In 2020 there is only one location in the southern hemisphere with known Norseman activity, although the project has been dormant for some two years now and is available for purchase. In Mar del Plata, Argentina, aircraft restorer Pablo Colombo (PACAir Projects) was working on serial 668 with Argentinian registration LV-FFH. This Mk VI owned by Alejandro Moschkovsky was being brought back to flightworthy condition. It started as USAAF 44-70403, went to Argentina in 1947 becoming LV-XYV, then LV-FFH.

If anyone has any information on Norseman in museums “down under” or the present world status of airworthy examples please contact me for updating of the annual Norseman list due out at the beginning of July. Please send to email; c46commando@hotmail.com or voice call 250 212-2178 Canada. Thank You!

N164UC (Formerly CF-UUD) For Sale

Referencing a July 2016 post titled Metal Makeover, the present owner of N164UC wants to find a good new home for this truly unique Norseman that has been operated privately for the past 27 years. It has an oversized cargo door, metal skinned fuselage and metal wheel skis. Lovingly maintained, it had $50,000 US plus invested during 2016 in the interior overhaul and other work bringing this classic to showroom condition.

A UC-64A model (Mark VI), serial #224 was originally a warbird delivered to the USAAF in 1943. If you or someone you know are interested in this airplane located in Minnesota, please contact Rodney Kozar at phone number, 250 212-2178 anytime or email c46commando@hotmail.com

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Only Norseman with extra large door.

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I am SAM I am

Beautifully restored Mark V, CF-SAM in the Western Development Museum.

The province of Saskatchewan in Canada and the Noorduyn Norseman played a pioneering role in the use of aircraft for air ambulance service. Though this may be a surprise to some, keep in mind the Saskatchewan government, led by Tommy Douglas, introduced the first provincial hospital insurance program in Canada during 1947.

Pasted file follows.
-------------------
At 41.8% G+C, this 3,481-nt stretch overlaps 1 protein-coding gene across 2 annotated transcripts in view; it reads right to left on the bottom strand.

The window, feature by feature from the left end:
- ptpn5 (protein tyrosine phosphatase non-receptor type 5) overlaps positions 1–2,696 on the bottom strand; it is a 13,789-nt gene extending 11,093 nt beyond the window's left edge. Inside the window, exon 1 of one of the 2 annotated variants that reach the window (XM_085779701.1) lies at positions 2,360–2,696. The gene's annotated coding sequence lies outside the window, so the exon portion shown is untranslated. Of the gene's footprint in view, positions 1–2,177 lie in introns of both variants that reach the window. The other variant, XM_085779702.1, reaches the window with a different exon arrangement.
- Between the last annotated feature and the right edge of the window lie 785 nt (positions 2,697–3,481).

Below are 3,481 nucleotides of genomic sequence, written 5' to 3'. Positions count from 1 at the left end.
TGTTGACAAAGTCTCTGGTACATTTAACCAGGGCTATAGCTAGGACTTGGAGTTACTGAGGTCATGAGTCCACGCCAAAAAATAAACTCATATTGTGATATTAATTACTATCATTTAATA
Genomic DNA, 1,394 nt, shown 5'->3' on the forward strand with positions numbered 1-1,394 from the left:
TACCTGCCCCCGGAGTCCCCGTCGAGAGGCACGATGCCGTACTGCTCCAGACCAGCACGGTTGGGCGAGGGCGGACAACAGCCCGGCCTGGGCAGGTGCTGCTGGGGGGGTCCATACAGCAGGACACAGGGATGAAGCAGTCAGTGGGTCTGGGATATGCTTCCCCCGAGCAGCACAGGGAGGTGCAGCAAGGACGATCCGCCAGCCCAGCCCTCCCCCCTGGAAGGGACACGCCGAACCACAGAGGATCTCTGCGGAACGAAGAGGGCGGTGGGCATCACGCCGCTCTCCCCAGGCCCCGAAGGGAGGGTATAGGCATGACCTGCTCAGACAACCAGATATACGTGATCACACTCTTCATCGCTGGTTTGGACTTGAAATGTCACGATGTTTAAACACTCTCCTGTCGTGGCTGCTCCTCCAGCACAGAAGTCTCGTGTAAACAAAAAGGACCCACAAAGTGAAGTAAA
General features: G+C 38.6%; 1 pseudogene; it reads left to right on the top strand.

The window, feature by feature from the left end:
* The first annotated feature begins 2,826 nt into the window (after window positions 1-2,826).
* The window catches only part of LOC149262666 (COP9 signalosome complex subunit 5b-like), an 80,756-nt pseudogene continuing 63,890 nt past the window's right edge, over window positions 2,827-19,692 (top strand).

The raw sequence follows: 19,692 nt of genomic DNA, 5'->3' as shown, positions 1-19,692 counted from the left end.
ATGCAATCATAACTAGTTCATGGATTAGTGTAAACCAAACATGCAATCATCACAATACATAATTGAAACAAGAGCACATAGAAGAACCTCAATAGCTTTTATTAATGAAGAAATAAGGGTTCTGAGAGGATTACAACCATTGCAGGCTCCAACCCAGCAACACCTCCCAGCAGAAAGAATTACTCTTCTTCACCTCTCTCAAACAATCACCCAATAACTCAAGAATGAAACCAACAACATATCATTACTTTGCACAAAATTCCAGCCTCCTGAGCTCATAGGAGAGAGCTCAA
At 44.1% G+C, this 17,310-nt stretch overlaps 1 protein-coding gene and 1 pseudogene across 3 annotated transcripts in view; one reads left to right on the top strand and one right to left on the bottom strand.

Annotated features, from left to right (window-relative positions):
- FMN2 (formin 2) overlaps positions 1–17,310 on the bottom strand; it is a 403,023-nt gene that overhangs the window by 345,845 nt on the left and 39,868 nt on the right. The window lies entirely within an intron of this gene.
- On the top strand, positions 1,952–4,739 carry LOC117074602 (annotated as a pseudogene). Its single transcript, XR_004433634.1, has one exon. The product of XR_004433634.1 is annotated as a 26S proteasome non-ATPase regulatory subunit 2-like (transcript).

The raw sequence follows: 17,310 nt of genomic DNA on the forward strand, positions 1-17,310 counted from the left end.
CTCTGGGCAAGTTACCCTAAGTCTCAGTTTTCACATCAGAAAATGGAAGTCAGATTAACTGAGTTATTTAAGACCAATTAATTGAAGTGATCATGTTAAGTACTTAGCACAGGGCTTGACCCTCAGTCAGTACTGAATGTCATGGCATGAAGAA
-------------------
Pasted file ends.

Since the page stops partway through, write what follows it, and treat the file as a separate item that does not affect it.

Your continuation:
With the inaugural flight on February 3, 1946, the service is the oldest organized non-military air ambulance service in North America. On day one, the first and only aircraft was Norseman CF-SAH, a Mark IV, serial number 21. In September of 1946, Saskatchewan purchased serial N29-27, a brand new Mk. V for the air ambulance program and registered it CF-SAM.

Fast forward to 2020 and the airplane can be seen wearing its original identity on static display at the Western Development Museum (WDM) in Moose Jaw, Saskatchewan. SAM spent almost all air time over the north half of the province for the government, then subsequent commercial operators before being donated to the WDM.

In 1982 CF-SAM was commemorated on a Canadian 60 cent postage stamp.

 

 

 

 

 

The WDM is a collection of four separate museums located in Moose Jaw, North Battleford, Saskatoon and Yorkton that record the social and economic development of the province. Located at the north side of town, the WDM Moose Jaw branch focus is on modes of transportation and is easily accessed off the Trans-Canada Highway. Well worth a visit!

Noorduyn built hundreds of Harvards ( licenced production of the North American AT-6 ) and Norseman during World War II in the 1940’s.   Western Development Museum collection.